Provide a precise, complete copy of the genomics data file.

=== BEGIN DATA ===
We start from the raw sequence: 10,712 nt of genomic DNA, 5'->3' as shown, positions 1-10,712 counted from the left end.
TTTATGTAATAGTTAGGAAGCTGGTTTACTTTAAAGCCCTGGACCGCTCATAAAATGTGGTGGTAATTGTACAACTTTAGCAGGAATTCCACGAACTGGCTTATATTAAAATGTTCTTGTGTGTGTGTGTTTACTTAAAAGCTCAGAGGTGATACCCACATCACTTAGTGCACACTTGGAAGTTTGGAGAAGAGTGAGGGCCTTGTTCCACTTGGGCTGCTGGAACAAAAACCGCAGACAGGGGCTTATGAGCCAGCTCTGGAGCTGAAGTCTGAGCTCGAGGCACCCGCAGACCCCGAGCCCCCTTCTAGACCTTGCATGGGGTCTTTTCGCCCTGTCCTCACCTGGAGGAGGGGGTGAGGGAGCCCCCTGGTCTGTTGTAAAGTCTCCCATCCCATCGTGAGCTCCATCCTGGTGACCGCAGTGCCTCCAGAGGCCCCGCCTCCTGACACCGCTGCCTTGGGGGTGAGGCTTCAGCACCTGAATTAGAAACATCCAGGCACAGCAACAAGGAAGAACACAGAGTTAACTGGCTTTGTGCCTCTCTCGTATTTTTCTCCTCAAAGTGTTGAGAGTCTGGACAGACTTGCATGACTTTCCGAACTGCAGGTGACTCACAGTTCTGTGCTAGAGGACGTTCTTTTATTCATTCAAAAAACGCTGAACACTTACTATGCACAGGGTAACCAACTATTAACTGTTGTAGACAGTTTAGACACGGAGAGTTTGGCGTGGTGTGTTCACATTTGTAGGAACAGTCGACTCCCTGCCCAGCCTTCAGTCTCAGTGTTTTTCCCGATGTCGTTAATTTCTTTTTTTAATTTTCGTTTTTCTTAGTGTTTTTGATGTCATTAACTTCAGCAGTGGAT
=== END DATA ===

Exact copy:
We start from the raw sequence: 10,712 nt of genomic DNA, 5'->3' as shown, positions 1-10,712 counted from the left end.
TTTATGTAATAGTTAGGAAGCTGGTTTACTTTAAAGCCCTGGACCGCTCATAAAATGTGGTGGTAATTGTACAACTTTAGCAGGAATTCCACGAACTGGCTTATATTAAAATGTTCTTGTGTGTGTGTGTTTACTTAAAAGCTCAGAGGTGATACCCACATCACTTAGTGCACACTTGGAAGTTTGGAGAAGAGTGAGGGCCTTGTTCCACTTGGGCTGCTGGAACAAAAACCGCAGACAGGGGCTTATGAGCCAGCTCTGGAGCTGAAGTCTGAGCTCGAGGCACCCGCAGACCCCGAGCCCCCTTCTAGACCTTGCATGGGGTCTTTTCGCCCTGTCCTCACCTGGAGGAGGGGGTGAGGGAGCCCCCTGGTCTGTTGTAAAGTCTCCCATCCCATCGTGAGCTCCATCCTGGTGACCGCAGTGCCTCCAGAGGCCCCGCCTCCTGACACCGCTGCCTTGGGGGTGAGGCTTCAGCACCTGAATTAGAAACATCCAGGCACAGCAACAAGGAAGAACACAGAGTTAACTGGCTTTGTGCCTCTCTCGTATTTTTCTCCTCAAAGTGTTGAGAGTCTGGACAGACTTGCATGACTTTCCGAACTGCAGGTGACTCACAGTTCTGTGCTAGAGGACGTTCTTTTATTCATTCAAAAAACGCTGAACACTTACTATGCACAGGGTAACCAACTATTAACTGTTGTAGACAGTTTAGACACGGAGAGTTTGGCGTGGTGTGTTCACATTTGTAGGAACAGTCGACTCCCTGCCCAGCCTTCAGTCTCAGTGTTTTTCCCGATGTCGTTAATTTCTTTTTTTAATTTTCGTTTTTCTTAGTGTTTTTGATGTCATTAACTTCAGCAGTGGAT